1746
ENGLISH POETRY 1579-1830: SPENSER AND THE TRADITION

Ode II. To Liberty.

Odes on Various Subjects. By Joseph Warton, B.A. of Oriel College, Oxon.

Rev. Joseph Warton


Inspired by Mark Akenside as much as John Milton, this patriotic Pindaric became one of Joseph Warton's best-known poems.

John Aikin: "LIBERTY has frequently received the homage of poets, especially of British ones; but few have exercised their fancy in painting the object of their adoration. She is generally represented as a goddess, fair and majestic, but distinguished by scarcely any emblematical accompaniments. Formerly she bore the wand and cap, employed by the Romans as symbols in the emancipation of slaves; but Thomson, with propriety, rejects these tokens, when he describes her as the guardian deity of Britain" "Personification in Poetry" Monthly Magazine 7 (May 1799) 371.

Herbert E. Cory: "In his youth Joseph Warton sketched a stiff allegorical poem with pageants of Vices in a Spenserian cast. His Ode to Liberty, in tetrameter couplets, is varied by two Prior-Spenserian stanzas His poems in general contain occasional allusions to Spenser" "Spenser, Thomson, and Romanticism" PMLA 26 (1911) 61n.

See also Joseph Warton's romantically patriotic "Verses written at Montauban in France, 1750" in Wooll, Memoirs (1806).



O Goddess, on whose steps attend
PLEASURE and laughter-loving HEALTH,
White-mantled PEACE with olive-wand,
Young JOY, and diamond-sceptred WEALTH,
Blithe PLENTY with her loaded horn,
With SCIENCE bright-ey'd as the morn,
In Britain, which for ages past
Has been thy choicest darling care,
Who mad'st her wise, and strong, and fair,
May thy best blessings ever last.

For thee the pining pris'ner mourns,
Depriv'd of food, of mirth, of light;
For thee pale slaves to galleys chain'd,
That ply tough oars from morn to night;
Thee the proud Sultan's beauteous train,
By eunuchs guarded, weep in vain,
Tearing the roses from their locks;
And Guinea's captive kings lament,
By christian lords to labour sent,
Whipt like the dull, unfeeling ox.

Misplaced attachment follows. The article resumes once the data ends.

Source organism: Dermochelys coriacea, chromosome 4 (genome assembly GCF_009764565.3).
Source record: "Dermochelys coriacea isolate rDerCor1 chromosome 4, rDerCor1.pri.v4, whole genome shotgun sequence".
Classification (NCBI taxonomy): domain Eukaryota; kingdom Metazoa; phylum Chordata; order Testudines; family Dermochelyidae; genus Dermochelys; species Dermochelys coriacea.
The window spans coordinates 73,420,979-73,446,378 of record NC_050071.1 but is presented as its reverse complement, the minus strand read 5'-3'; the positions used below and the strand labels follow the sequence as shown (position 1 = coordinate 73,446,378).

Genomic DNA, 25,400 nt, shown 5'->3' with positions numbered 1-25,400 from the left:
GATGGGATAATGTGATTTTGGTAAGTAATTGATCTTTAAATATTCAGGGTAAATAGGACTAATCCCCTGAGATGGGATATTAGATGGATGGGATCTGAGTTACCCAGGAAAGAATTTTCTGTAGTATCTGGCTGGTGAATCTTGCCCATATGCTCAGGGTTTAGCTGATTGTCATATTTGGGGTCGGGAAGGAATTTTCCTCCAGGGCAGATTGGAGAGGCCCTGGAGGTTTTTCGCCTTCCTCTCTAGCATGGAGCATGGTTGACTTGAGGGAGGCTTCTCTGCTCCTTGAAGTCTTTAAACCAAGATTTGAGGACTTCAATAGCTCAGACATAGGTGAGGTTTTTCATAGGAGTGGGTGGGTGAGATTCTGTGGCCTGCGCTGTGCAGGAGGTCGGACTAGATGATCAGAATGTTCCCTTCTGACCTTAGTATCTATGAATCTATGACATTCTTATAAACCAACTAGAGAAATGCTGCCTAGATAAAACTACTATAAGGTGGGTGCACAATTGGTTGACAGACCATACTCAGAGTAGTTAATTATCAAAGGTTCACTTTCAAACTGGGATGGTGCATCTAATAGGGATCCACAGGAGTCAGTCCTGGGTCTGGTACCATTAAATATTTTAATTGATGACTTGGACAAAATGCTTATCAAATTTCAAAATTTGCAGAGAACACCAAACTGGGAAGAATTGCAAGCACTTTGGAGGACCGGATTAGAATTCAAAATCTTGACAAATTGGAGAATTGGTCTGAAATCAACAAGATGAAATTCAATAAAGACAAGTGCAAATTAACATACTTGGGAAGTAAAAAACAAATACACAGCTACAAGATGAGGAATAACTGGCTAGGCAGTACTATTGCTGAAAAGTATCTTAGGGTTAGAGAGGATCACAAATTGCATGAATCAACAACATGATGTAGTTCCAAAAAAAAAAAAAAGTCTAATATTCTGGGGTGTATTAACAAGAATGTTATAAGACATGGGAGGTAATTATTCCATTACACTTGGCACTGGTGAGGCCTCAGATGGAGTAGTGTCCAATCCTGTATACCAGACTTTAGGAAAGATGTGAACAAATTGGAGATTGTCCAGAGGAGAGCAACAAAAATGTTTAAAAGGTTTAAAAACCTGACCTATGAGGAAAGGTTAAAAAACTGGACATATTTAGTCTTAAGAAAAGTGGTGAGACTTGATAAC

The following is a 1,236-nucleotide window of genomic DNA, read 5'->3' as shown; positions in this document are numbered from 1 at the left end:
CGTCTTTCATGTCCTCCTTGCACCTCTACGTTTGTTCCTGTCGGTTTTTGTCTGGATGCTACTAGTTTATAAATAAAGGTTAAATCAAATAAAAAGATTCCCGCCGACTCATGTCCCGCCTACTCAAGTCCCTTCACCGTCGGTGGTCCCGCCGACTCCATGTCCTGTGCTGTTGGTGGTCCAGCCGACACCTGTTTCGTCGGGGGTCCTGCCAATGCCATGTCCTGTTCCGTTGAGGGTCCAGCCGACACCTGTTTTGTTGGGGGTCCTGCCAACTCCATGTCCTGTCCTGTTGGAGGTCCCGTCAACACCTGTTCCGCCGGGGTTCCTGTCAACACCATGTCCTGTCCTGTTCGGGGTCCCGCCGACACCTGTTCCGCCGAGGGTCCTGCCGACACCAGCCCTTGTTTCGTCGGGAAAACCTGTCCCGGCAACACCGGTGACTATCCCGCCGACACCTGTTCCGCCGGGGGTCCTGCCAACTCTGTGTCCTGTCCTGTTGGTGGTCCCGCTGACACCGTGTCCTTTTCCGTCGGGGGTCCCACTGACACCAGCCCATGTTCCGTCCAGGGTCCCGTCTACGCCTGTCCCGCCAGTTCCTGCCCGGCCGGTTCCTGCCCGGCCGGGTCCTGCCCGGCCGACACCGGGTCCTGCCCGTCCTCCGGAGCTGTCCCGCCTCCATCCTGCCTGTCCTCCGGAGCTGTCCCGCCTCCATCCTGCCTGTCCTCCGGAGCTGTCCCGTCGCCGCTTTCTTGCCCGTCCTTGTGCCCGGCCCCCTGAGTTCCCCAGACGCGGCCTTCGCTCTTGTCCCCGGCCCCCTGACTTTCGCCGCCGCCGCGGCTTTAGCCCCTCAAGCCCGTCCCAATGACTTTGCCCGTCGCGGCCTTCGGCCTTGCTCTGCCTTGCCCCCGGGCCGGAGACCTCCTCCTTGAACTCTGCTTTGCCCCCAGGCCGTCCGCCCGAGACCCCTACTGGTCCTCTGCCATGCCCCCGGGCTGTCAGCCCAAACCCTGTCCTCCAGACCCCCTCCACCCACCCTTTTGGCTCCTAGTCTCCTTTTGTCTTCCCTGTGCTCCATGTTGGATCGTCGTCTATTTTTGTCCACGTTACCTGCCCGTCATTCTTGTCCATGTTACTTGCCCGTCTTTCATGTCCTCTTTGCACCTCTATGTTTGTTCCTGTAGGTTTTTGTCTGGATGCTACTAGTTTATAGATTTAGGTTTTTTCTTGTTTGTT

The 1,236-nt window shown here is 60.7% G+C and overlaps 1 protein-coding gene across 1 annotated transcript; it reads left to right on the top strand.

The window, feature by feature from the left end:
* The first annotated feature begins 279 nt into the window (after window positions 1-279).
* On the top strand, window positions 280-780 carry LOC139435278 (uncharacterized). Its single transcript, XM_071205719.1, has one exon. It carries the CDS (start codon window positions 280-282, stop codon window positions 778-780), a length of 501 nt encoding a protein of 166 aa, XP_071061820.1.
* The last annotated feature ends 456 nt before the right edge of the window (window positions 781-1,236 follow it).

Inspir'd by thee, deaf to fond nature's cries,
Stern BRUTUS, when Rome's genius loudly spoke,
Gave her the matchless filial sacrifice,
Nor turn'd, nor trembled at the deathful stroke!
And he of later age, but equal fame,
Dar'd stab the tyrant, tho' he lov'd the friend.
How burnt the Spartan with warm patriot-flame,
In thy great cause his valorous life to end!
How burst GUSTAVUS from the Swedish mine!
Like light from chaos dark, eternally to shine.

When heav'n to all thy joys bestows,
And graves upon our hearts — BE FREE—
Shall coward man those joys resign,
And dare reverse this great decree?
Submit him to some idol-king,
Some selfish, passion-guided thing,
Abhorring man, by man abhorr'd,
Around whose throne stands trembling DOUBT,
Whose jealous eyes still rowl about,
And MURDER with his reeking sword?

Where trampling TYRANNY with FATE
And black REVENGE gigantick goes,
Hark, how the dying infants shriek,
How hopeless age is sunk in woes!
Fly, mortals, from that fated land,
Tho' rivers rowl o'er golden sand;
Tho' birds in shades of cassia sing,
Harvests and fruits spontaneous rise,
No storms disturb the smiling skies,
And each soft breeze rich odours bring.

BRITANNIA, watch! — remember peerless ROME,
Her high-tow'r'd head dash'd meanly to the ground;
Remember, freedom's guardian, GRECIA's doom,
Whom weeping the despotic Turk has bound:
May ne'er thy oak-crown'd hills, rich meads and downs,
(Fame, virtue, courage, property, forgot)
Thy peaceful villages, and busy towns,
Be doom'd some death-dispensing tyrant's lot;
On deep foundations may thy freedom stand,
Long as the surge shall lash thy sea-encircled land.

[pp. 12-15]